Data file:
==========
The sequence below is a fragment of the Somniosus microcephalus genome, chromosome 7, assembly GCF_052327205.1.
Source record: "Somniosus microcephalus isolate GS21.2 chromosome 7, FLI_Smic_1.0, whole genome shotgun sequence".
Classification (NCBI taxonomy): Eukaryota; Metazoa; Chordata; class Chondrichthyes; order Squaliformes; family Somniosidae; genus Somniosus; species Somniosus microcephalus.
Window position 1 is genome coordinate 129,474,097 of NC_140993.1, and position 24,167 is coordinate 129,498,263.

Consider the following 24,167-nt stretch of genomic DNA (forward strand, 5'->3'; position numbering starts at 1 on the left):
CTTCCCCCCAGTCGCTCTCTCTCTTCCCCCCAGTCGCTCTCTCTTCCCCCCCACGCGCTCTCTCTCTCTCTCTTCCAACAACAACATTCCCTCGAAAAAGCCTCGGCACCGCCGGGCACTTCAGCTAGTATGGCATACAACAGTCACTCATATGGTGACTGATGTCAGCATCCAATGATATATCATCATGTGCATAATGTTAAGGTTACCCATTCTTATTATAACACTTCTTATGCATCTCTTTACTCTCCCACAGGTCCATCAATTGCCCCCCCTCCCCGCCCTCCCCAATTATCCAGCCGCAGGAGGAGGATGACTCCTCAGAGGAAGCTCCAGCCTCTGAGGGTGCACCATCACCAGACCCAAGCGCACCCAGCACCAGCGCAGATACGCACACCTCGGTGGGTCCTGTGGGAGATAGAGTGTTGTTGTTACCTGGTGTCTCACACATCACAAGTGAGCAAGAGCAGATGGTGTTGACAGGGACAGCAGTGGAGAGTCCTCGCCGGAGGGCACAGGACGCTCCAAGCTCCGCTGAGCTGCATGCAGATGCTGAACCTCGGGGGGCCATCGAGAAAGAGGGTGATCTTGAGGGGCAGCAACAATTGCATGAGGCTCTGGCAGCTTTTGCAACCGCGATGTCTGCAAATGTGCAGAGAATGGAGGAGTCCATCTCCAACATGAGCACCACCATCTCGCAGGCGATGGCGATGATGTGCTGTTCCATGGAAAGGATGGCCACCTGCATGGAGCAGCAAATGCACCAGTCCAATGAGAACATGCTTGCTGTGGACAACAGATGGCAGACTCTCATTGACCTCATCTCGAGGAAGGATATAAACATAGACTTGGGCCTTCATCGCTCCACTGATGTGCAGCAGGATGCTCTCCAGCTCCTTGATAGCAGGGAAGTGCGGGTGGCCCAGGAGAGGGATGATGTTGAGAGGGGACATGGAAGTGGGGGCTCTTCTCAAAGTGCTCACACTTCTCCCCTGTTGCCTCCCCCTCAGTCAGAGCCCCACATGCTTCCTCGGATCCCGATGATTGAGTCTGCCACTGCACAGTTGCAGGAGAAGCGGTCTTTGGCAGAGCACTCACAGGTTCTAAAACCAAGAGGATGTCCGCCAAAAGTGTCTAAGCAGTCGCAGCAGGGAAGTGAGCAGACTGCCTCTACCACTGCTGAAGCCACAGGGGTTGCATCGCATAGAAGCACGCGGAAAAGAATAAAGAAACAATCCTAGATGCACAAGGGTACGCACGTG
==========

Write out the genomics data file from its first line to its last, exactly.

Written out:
The sequence below is a fragment of the Somniosus microcephalus genome, chromosome 7, assembly GCF_052327205.1.
Source record: "Somniosus microcephalus isolate GS21.2 chromosome 7, FLI_Smic_1.0, whole genome shotgun sequence".
Classification (NCBI taxonomy): Eukaryota; Metazoa; Chordata; class Chondrichthyes; order Squaliformes; family Somniosidae; genus Somniosus; species Somniosus microcephalus.
Window position 1 is genome coordinate 129,474,097 of NC_140993.1, and position 24,167 is coordinate 129,498,263.

Consider the following 24,167-nt stretch of genomic DNA (forward strand, 5'->3'; position numbering starts at 1 on the left):
CTTCCCCCCAGTCGCTCTCTCTCTTCCCCCCAGTCGCTCTCTCTTCCCCCCCACGCGCTCTCTCTCTCTCTCTTCCAACAACAACATTCCCTCGAAAAAGCCTCGGCACCGCCGGGCACTTCAGCTAGTATGGCATACAACAGTCACTCATATGGTGACTGATGTCAGCATCCAATGATATATCATCATGTGCATAATGTTAAGGTTACCCATTCTTATTATAACACTTCTTATGCATCTCTTTACTCTCCCACAGGTCCATCAATTGCCCCCCCTCCCCGCCCTCCCCAATTATCCAGCCGCAGGAGGAGGATGACTCCTCAGAGGAAGCTCCAGCCTCTGAGGGTGCACCATCACCAGACCCAAGCGCACCCAGCACCAGCGCAGATACGCACACCTCGGTGGGTCCTGTGGGAGATAGAGTGTTGTTGTTACCTGGTGTCTCACACATCACAAGTGAGCAAGAGCAGATGGTGTTGACAGGGACAGCAGTGGAGAGTCCTCGCCGGAGGGCACAGGACGCTCCAAGCTCCGCTGAGCTGCATGCAGATGCTGAACCTCGGGGGGCCATCGAGAAAGAGGGTGATCTTGAGGGGCAGCAACAATTGCATGAGGCTCTGGCAGCTTTTGCAACCGCGATGTCTGCAAATGTGCAGAGAATGGAGGAGTCCATCTCCAACATGAGCACCACCATCTCGCAGGCGATGGCGATGATGTGCTGTTCCATGGAAAGGATGGCCACCTGCATGGAGCAGCAAATGCACCAGTCCAATGAGAACATGCTTGCTGTGGACAACAGATGGCAGACTCTCATTGACCTCATCTCGAGGAAGGATATAAACATAGACTTGGGCCTTCATCGCTCCACTGATGTGCAGCAGGATGCTCTCCAGCTCCTTGATAGCAGGGAAGTGCGGGTGGCCCAGGAGAGGGATGATGTTGAGAGGGGACATGGAAGTGGGGGCTCTTCTCAAAGTGCTCACACTTCTCCCCTGTTGCCTCCCCCTCAGTCAGAGCCCCACATGCTTCCTCGGATCCCGATGATTGAGTCTGCCACTGCACAGTTGCAGGAGAAGCGGTCTTTGGCAGAGCACTCACAGGTTCTAAAACCAAGAGGATGTCCGCCAAAAGTGTCTAAGCAGTCGCAGCAGGGAAGTGAGCAGACTGCCTCTACCACTGCTGAAGCCACAGGGGTTGCATCGCATAGAAGCACGCGGAAAAGAATAAAGAAACAATCCTAGATGCACAAGGGTACGCACGTG